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Nigeria Central Bank Urges "Don't Panic" As Banks Halt Lending To Each Other

When the head of the central bank utters the two words "don't panic" you know the economy, currency, and financial system is in trouble...and that's just what Nigerian central bank Governor Godwin Emefiele just did. Following government intervention to sweep cash from local to central accounts, banks have panicced. As Reuters reports, overnight interbank lending rates spiked to 200%, which Emefiele opined was "a momentary action... just sentiment," but the interbank naira market was paralyzed for a third day on Thursday, with banks unwilling to lend to each other, even when rates fell back to 20-30%.

 

O/N rates spiking...

 

And CDS imply a notable devaluation is looming...

Charts: Bloomberg

As Reuters reports, Nigerian central bank Governor Godwin Emefiele ruled out a naira devaluation on Thursday and told people not to panic about a government order which risks draining billions of dollars from the financial system.

In an interview with Reuters, Emefiele said he was ready to inject liquidity if needed into the interbank market, which dried up this week following the directive to government departments to move their funds from commercial banks into a "Treasury Single Account" (TSA) at the central bank.

 

The policy is part of new President Muhammadu Buhari's drive to fight corruption, but analysts say it could suck up as much as 10 percent of banking sector deposits in Africa's biggest economy - playing havoc with banks' liquidity ratios.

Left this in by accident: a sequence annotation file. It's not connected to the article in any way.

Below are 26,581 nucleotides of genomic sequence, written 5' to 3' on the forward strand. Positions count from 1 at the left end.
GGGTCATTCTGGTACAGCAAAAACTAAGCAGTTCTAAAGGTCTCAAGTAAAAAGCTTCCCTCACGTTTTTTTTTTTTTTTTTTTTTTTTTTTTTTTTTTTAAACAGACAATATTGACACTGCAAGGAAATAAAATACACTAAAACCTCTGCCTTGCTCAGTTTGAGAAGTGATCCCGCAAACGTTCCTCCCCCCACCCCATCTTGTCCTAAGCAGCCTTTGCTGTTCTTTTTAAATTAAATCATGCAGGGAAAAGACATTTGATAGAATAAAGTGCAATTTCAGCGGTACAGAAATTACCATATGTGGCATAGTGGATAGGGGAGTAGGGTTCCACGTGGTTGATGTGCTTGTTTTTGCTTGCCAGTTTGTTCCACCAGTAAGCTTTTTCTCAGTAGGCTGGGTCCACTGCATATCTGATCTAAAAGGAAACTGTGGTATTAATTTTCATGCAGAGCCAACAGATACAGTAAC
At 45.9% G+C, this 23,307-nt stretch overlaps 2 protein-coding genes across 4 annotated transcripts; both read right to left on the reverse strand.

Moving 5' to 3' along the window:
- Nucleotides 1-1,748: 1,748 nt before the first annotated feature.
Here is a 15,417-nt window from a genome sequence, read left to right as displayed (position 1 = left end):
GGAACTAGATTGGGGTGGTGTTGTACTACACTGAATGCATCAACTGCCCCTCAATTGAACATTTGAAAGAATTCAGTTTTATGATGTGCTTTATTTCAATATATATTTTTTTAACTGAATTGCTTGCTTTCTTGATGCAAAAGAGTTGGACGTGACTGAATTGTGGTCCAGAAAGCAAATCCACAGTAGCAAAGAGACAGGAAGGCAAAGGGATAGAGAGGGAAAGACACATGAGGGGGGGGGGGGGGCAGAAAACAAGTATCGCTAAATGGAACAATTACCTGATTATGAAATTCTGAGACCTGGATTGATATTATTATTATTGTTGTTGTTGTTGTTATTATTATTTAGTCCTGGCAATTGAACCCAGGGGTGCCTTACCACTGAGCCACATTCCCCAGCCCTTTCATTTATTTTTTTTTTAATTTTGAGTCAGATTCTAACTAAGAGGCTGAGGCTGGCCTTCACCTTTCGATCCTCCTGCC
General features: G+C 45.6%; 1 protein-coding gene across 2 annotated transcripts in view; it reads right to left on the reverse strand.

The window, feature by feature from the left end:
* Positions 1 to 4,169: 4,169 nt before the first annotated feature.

With global oil prices tumbling, banks and companies are already struggling with the consequences of a dive in Nigeria's energy revenues that has hit the naira currency and triggered flows of capital out of the country.

 

Then JP Morgan kicked Nigeria out of its influential Emerging Markets Bond Index last week due to restrictions that the central bank imposed on the currency market to support the naira and preserve its foreign exchange reserves.

 

Since taking office in May, Buhari has vowed to rein in Nigeria's dependency on oil exports which account for 90 percent of foreign currency earnings. However, he has faced criticism from investors for failing to appoint a cabinet yet or outline concrete policies.

Amid confusion over the implementation of the single account policy, overnight interbank lending rates spiked to 200 percent, but Emefiele denied the policy had provoked a liquidity crisis.

"There is no shortage of liquidity," he said, pointing to an oversubscribed sale of treasury bills on Wednesday. "A spike is a momentary action. It's sentiment."

"I do not think there is any need for anybody to panic," he added.

Nevertheless, the interbank naira market was paralyzed for a third day on Thursday, with banks unwilling to lend to each other, even when rates fell back to 20-30 percent.

In a sign of the financial ructions, commercial bank cash balances with the central bank that are normally earmarked for foreign exchange or bond purchases plunged to 173 billion naira on Thursday from 486 billion two days ago.

 

Analysts had predicted that the TSA edict could suck 1.2 trillion naira ($6 billion) out of the commercial banking system. Emefiele said the amount would be less than one trillion, although he did not give details beyond saying the measure was designed to root out graft.

His comments did not instill confidence in the new rules among economists.

"It's an example of the government deciding on a policy without thinking through the mechanics of how its implementation will work," said Alan Cameron at Exotix, a London-based specialist in frontier markets - a higher risk subset of emerging economies.